But of course, what the last six years have shown us is that it’s not just the equipment or the equipment manufacturers, but the ecosystem around the equipment that has changed so profoundly – not just with YouTube and Vimeo, not just with Netflix and Amazon becoming studios, but with crowdsourcing (e.g., Shutterstock, and other more recent entries like Story & Heart; crowd funding (Kickstarter was founded in 2009); collaborative filmmaking environments (like the just announced movidiam); and more.
But back to the gear.
At the moment the Sony A7s; Panasonic GH4; Apple iPhone 6; and (surprise!) Sony a6000 – all delivered in 2014 but all having clear antecedents in 2012 and 2013–have most profoundly altered the landscape that prompted planetMitch to launch planet5D six short years ago.
And yet at the same time, these cameras absolutely confirm his instincts about the future of filmmaking, irrespective of the fate of the spiritual mother of them all, the Canon 5D Mk II.
They continue the trends of faster, better and cheaper – and thus bring the means of production to an ever-wider audience, with an incredible array of films to show for it.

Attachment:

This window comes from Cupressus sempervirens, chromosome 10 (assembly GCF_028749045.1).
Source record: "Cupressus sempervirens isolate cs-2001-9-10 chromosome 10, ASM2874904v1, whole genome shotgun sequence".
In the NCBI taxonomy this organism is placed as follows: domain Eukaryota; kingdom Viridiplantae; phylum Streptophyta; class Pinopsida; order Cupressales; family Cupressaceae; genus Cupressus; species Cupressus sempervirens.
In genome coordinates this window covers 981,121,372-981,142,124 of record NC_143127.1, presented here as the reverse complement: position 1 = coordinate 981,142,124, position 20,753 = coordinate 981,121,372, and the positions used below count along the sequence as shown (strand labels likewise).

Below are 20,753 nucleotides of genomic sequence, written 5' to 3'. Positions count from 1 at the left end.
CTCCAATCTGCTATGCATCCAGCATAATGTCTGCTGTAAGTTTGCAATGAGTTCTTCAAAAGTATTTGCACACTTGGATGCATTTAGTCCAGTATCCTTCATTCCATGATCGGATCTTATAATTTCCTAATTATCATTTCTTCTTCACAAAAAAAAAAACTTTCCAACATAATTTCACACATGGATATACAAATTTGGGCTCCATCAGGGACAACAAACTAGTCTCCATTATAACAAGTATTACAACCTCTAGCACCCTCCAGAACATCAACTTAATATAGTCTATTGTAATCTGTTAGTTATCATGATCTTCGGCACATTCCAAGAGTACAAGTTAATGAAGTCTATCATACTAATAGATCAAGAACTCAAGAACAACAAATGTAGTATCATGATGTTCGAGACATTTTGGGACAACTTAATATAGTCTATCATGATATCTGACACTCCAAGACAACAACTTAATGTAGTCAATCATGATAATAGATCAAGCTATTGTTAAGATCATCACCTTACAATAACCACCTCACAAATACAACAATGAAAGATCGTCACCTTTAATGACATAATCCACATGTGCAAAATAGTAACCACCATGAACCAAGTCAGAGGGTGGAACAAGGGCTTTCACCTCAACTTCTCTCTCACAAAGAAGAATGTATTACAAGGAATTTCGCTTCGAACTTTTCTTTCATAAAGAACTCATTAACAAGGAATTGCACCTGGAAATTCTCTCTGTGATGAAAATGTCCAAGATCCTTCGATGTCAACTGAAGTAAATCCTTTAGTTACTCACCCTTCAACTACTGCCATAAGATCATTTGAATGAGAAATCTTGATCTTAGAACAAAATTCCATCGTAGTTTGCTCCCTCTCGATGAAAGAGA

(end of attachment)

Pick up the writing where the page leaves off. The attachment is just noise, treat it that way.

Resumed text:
Thus an iPhone 5s was used earlier this year to make an absolutely beautiful, no-compromises Bentley commercial but the iPhone 6 introduced in September is even better: it sports honest-to-goodness 1080p video up to 60fps, and slow motion frame rates of 120fps and 240fps at 720p.
It’s a cell phone.
The GH4 with internal 4K recording and external 10-bit clean HDMI out – at just under $1,700 – is an incredible value and piece of digital filmmaking kit. Not only can it use Canon glass courtesy of Metabones – it now has some incredible native mount (albeit manual focus) lenses in the Voigtländer Nokton f/0.95 series. It can capture sharper images than Canon’s C100 and C300.
Emmy and BAFTA-winning documentary film director Christopher Swann just bought one and calls it (quite tongue-in-cheek) “alarming.”
And while it’s true that today it takes a Sony FS7 to bring together all of the positive attributes of the Panasonic GH4 and Sony A7s into one rather larger and more expensive package, at the rate things are progressing, how long do YOU think it will take before we have a mirrorless internally recording 4K hybrid with incredible low light performance?
I’m betting one more product cycle, two tops.
planetMitch, here’s to you, my friend: you called it right, and you called it early. We live in a golden age of filmmaking, and it’s only getting better.
(cover photo credit: the first planet5D logo)